Jim McDermott Announces Retirement
Fourteen-term Rep. Jim McDermott, D-Wash., announced Monday he’ll retire from Congress at the end of this session.
First elected to Congress in 1988, the 79-year-old has been a liberal leader in the House for 26 years, championing single payer health insurance and voting against the Iraq War.
“The first in his family to attend college, Jim fought to ensure the ladders of opportunity were available to all Americans. Whether in the U.S. Navy Medical Corps during the Vietnam War, as Foreign Service medical officer, and as a champion of single payer health care from his earliest days in the Congress, Jim made it his life’s work to ensure quality health care is available to every American, not just the privileged few,” Minority Leader Nancy Pelosi said in a statement Monday praising McDermott, a psychiatrist.
President Barack Obama echoed Pelosi’s praise Monday. “Across America, you’ll find families that are better off because Jim McDermott was fighting for them,” he said in a statement.
McDermott is also known for his legal skirmish with former Speaker John A. Boehner, who sued him in 1998 for leaking a recording of a 1996 phone call between the Ohio Republican and then-Speaker Newt Gingrich.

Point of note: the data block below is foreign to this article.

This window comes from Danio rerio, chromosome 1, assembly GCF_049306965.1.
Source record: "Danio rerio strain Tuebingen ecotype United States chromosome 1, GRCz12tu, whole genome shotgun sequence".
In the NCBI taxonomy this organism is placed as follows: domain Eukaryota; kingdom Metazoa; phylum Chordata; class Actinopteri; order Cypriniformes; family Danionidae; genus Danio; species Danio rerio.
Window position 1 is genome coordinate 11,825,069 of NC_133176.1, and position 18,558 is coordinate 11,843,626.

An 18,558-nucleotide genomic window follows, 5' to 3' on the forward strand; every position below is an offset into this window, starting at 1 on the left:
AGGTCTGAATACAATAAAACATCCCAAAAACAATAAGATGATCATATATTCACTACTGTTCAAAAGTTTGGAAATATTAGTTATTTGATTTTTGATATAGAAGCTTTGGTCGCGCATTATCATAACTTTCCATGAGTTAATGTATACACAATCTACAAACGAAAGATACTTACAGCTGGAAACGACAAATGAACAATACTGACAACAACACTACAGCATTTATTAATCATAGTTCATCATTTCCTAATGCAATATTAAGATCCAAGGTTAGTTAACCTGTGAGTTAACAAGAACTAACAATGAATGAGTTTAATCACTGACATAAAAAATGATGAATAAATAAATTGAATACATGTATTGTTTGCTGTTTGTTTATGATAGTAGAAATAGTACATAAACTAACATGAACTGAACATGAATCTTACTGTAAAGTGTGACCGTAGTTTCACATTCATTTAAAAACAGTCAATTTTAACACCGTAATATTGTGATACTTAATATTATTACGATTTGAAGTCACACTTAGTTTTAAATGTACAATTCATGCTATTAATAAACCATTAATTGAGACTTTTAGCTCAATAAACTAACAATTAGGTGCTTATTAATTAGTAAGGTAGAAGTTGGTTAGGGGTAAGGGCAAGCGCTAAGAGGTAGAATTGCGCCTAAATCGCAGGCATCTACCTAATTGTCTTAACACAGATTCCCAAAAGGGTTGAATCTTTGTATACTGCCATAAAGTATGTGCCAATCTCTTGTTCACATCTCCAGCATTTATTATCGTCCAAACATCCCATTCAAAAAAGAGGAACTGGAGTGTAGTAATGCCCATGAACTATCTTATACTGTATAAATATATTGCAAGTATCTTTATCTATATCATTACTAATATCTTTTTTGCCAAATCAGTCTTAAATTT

A Florida couple intercepted the call through Boehner’s cellphone and forwarded the recording to McDermott, who then passed it to The New York Times and the Atlanta Journal Constitution. Boehner argued his privacy had been violated, and McDermott was ordered to pay him more than $1 million in legal fees. In December, McDermott’s office confirmed to Roll Call those expenses had been paid off in full.
McDermott won his last general election with 80 percent of the vote, but he had already attracted one primary challenger in his safe Democratic 7th District before the holiday recess. State Rep. Brady Walkinshaw announced his candidacy in early December, promising to be the “region’s next progressive leader.”
The Democratic field in this Seattle-based district is expected to grow with McDermott out. Thanks to Washington’s top-two primary system, the general election could pit two Democrats against each other. Former Massachusetts Gov. Mitt Romney and Arizona Sen. John McCain each received just 18 percent of the vote in this district in the most recent presidential elections. The open seat is not at risk of a Republican takeover and The Rothenberg & Gonzales Political Report /Roll Call rating remains Safe Democrat .
Nathan Gonzales contributed to this report.
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